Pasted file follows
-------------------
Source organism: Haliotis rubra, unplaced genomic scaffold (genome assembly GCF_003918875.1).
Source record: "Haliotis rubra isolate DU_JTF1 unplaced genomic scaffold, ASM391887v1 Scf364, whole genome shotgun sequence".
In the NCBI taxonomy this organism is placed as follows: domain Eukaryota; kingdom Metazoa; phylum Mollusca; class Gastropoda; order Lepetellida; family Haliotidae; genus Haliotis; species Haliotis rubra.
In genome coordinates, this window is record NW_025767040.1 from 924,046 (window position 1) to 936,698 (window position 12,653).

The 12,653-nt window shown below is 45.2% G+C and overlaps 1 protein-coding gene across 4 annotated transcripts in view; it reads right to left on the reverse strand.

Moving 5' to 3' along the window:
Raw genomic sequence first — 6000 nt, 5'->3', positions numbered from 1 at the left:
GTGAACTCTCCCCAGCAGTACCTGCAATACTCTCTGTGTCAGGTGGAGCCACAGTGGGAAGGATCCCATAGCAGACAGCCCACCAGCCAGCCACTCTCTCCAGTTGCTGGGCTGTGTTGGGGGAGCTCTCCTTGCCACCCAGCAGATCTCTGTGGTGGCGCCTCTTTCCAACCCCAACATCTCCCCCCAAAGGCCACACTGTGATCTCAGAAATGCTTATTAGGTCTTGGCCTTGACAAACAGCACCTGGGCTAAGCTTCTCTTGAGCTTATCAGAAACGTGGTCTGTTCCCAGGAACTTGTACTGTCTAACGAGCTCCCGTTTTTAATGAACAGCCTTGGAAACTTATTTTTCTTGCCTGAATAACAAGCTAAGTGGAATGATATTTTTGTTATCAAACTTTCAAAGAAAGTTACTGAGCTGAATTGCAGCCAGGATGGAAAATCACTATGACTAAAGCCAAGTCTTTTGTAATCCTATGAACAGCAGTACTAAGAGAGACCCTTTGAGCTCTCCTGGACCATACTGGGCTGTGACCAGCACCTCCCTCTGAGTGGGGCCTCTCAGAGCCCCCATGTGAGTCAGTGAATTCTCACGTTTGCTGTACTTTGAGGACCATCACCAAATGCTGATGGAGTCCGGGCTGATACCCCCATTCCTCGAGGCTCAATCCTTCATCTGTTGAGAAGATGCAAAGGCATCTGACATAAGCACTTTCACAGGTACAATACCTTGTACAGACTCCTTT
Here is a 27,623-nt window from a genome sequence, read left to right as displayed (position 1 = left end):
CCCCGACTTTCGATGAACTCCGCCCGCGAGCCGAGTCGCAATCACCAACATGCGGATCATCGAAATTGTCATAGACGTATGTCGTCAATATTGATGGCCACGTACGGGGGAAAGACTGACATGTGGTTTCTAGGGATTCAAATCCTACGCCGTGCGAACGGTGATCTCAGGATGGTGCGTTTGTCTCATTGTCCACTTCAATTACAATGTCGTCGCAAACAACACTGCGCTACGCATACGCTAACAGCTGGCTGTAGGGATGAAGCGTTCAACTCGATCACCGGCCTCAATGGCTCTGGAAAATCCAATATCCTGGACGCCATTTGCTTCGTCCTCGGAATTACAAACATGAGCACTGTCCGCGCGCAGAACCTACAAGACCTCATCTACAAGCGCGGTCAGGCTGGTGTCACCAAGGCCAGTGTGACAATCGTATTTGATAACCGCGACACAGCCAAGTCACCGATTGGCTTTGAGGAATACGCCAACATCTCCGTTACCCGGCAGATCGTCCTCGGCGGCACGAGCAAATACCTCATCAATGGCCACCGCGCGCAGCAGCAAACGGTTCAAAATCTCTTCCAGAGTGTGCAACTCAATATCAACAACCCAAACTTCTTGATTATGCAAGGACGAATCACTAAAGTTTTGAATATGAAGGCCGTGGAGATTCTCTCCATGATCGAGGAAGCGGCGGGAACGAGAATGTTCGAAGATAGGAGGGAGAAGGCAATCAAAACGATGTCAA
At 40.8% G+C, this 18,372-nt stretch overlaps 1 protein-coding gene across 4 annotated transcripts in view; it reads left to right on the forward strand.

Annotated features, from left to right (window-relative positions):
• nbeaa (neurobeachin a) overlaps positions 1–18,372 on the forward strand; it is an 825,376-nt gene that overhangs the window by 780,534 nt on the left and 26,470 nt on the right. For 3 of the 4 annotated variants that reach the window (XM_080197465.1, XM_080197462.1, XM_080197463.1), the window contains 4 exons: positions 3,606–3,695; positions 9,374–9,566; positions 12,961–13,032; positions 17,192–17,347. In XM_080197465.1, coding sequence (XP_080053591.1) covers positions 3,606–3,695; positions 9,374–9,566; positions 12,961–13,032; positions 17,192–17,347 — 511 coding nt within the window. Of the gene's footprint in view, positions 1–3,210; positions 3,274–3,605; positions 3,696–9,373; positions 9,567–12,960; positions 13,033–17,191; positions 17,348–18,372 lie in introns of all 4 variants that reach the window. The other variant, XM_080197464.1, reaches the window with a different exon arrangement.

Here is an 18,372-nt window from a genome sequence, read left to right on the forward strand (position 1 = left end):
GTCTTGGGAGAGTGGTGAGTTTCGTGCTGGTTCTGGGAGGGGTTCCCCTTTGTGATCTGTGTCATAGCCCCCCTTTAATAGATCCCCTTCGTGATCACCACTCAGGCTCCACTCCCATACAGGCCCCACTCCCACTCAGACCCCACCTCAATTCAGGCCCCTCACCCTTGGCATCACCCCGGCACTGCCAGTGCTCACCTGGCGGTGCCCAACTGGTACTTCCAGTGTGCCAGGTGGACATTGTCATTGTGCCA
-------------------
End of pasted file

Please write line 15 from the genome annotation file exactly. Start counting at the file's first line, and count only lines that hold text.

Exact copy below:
GTCTTGGGAGAGTGGTGAGTTTCGTGCTGGTTCTGGGAGGGGTTCCCCTTTGTGATCTGTGTCATAGCCCCCCTTTAATAGATCCCCTTCGTGATCACCACTCAGGCTCCACTCCCATACAGGCCCCACTCCCACTCAGACCCCACCTCAATTCAGGCCCCTCACCCTTGGCATCACCCCGGCACTGCCAGTGCTCACCTGGCGGTGCCCAACTGGTACTTCCAGTGTGCCAGGTGGACATTGTCATTGTGCCA